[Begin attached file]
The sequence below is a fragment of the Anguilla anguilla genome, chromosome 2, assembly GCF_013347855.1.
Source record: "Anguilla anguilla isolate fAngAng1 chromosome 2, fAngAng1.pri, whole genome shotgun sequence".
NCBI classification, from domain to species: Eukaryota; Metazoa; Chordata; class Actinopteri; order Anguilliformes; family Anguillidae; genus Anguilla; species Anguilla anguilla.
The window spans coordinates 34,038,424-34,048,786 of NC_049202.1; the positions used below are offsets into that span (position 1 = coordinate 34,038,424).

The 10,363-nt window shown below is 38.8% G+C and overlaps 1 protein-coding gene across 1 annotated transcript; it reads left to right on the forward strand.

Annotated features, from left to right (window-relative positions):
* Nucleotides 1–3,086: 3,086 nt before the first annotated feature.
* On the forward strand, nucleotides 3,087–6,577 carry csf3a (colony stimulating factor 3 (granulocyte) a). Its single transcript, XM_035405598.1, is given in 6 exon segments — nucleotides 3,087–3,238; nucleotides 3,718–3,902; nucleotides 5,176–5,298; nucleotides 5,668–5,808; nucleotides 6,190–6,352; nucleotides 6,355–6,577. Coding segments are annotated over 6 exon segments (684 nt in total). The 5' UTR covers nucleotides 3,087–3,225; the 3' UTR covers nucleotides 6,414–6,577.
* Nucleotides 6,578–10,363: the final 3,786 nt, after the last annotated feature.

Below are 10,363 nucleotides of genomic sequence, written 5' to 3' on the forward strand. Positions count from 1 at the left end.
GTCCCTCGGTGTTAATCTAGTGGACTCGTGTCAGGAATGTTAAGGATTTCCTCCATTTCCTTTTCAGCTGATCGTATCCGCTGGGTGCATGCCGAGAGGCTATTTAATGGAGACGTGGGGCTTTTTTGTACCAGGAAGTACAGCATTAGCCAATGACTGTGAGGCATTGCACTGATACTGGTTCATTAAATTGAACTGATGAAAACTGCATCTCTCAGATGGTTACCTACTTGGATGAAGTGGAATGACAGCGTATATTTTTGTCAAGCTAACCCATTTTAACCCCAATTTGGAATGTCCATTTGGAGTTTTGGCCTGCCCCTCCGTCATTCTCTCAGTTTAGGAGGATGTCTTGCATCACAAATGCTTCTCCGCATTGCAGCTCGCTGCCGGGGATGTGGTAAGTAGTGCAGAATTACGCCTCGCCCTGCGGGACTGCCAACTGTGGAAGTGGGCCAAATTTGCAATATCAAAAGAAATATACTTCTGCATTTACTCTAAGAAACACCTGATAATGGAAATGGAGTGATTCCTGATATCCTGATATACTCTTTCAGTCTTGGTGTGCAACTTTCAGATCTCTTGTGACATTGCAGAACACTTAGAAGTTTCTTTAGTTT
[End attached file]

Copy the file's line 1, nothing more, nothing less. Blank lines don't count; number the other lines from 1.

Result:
The sequence below is a fragment of the Anguilla anguilla genome, chromosome 2, assembly GCF_013347855.1.